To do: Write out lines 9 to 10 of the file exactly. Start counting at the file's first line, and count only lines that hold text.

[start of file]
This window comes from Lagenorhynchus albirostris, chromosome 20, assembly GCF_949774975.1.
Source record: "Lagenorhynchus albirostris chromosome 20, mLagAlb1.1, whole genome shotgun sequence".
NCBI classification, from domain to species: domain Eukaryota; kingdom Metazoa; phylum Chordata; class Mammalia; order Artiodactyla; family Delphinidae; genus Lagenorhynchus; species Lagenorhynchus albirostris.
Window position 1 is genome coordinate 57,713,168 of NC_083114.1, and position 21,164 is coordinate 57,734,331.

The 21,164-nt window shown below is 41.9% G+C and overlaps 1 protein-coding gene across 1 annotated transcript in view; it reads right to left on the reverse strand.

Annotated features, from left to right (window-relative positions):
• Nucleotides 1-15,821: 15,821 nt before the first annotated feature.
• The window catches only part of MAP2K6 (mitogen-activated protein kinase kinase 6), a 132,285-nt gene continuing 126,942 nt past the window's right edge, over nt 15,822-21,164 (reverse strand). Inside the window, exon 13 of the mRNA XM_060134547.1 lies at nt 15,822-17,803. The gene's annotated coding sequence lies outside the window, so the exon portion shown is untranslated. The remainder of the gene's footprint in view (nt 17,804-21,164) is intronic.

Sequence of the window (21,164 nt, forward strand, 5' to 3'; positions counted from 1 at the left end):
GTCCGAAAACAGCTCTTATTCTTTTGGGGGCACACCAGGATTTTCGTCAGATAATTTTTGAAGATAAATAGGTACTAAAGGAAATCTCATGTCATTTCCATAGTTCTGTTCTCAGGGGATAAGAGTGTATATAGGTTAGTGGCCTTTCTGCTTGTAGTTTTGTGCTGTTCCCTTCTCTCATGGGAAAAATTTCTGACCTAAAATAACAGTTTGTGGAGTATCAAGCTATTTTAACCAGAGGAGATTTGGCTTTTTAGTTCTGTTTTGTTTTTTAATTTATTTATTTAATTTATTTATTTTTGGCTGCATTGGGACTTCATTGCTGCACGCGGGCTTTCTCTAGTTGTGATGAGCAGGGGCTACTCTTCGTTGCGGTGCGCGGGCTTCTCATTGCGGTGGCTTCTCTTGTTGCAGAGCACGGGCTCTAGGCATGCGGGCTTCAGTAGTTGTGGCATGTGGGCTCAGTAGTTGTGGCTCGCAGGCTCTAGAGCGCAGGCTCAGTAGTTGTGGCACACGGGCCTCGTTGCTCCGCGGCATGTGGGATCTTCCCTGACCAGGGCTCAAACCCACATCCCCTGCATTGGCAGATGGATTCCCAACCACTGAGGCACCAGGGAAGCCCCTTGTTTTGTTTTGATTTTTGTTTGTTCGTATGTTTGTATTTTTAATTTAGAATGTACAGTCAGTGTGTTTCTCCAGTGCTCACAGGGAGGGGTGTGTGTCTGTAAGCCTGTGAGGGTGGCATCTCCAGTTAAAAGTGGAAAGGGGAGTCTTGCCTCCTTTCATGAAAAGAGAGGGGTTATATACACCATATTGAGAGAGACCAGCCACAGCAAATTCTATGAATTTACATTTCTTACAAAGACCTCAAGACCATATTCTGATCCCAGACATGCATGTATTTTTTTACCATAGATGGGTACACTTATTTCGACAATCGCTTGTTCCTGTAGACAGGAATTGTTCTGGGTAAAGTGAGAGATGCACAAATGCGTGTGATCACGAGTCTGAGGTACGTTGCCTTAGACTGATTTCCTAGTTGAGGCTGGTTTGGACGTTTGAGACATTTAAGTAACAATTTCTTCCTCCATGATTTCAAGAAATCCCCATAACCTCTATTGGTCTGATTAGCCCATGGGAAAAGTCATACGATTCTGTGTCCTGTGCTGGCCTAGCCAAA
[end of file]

Sequence of the window (21,164 nt, forward strand, 5' to 3'; positions counted from 1 at the left end):
GTCCGAAAACAGCTCTTATTCTTTTGGGGGCACACCAGGATTTTCGTCAGATAATTTTTGAAGATAAATAGGTACTAAAGGAAATCTCATGTCATTTCCATAGTTCTGTTCTCAGGGGATAAGAGTGTATATAGGTTAGTGGCCTTTCTGCTTGTAGTTTTGTGCTGTTCCCTTCTCTCATGGGAAAAATTTCTGACCTAAAATAACAGTTTGTGGAGTATCAAGCTATTTTAACCAGAGGAGATTTGGCTTTTTAGTTCTGTTTTGTTTTTTAATTTATTTATTTAATTTATTTATTTTTGGCTGCATTGGGACTTCATTGCTGCACGCGGGCTTTCTCTAGTTGTGATGAGCAGGGGCTACTCTTCGTTGCGGTGCGCGGGCTTCTCATTGCGGTGGCTTCTCTTGTTGCAGAGCACGGGCTCTAGGCATGCGGGCTTCAGTAGTTGTGGCATGTGGGCTCAGTAGTTGTGGCTCGCAGGCTCTAGAGCGCAGGCTCAGTAGTTGTGGCACACGGGCCTCGTTGCTCCGCGGCATGTGGGATCTTCCCTGACCAGGGCTCAAACCCACATCCCCTGCATTGGCAGATGGATTCCCAACCACTGAGGCACCAGGGAAGCCCCTTGTTTTGTTTTGATTTTTGTTTGTTCGTATGTTTGTATTTTTAATTTAGAATGTACAGTCAGTGTGTTTCTCCAGTGCTCACAGGGAGGGGTGTGTGTCTGTAAGCCTGTGAGGGTGGCATCTCCAGTTAAAAGTGGAAAGGGGAGTCTTGCCTCCTTTCATGAAAAGAGAGGGGTTATATACACCATATTGAGAGAGACCAGCCACAGCAAATTCTATGAATTTACATTTCTTACAAAGACCTCAAGACCATATTCTGATCCCAGACATGCATGTATTTTTTTACCATAGATGGGTACACTTATTTCGACAATCGCTTGTTCCTGTAGACAGGAATTGTTCTGGGTAAAGTGAGAGATGCACAAATGCGTGTGATCACGAGTCTGAGGTACGTTGCCTTAGACTGATTTCCTAGTTGAGGCTGGTTTGGACGTTTGAGACATTTAAGTAACAATTTCTTCCTCCATGATTTCAAGAAATCCCCATAACCTCTATTGGTCTGATTAGCCCATGGGAAAAGTCATACGATTCTGTGTCCTGTGCTGGCCTAGCCAAA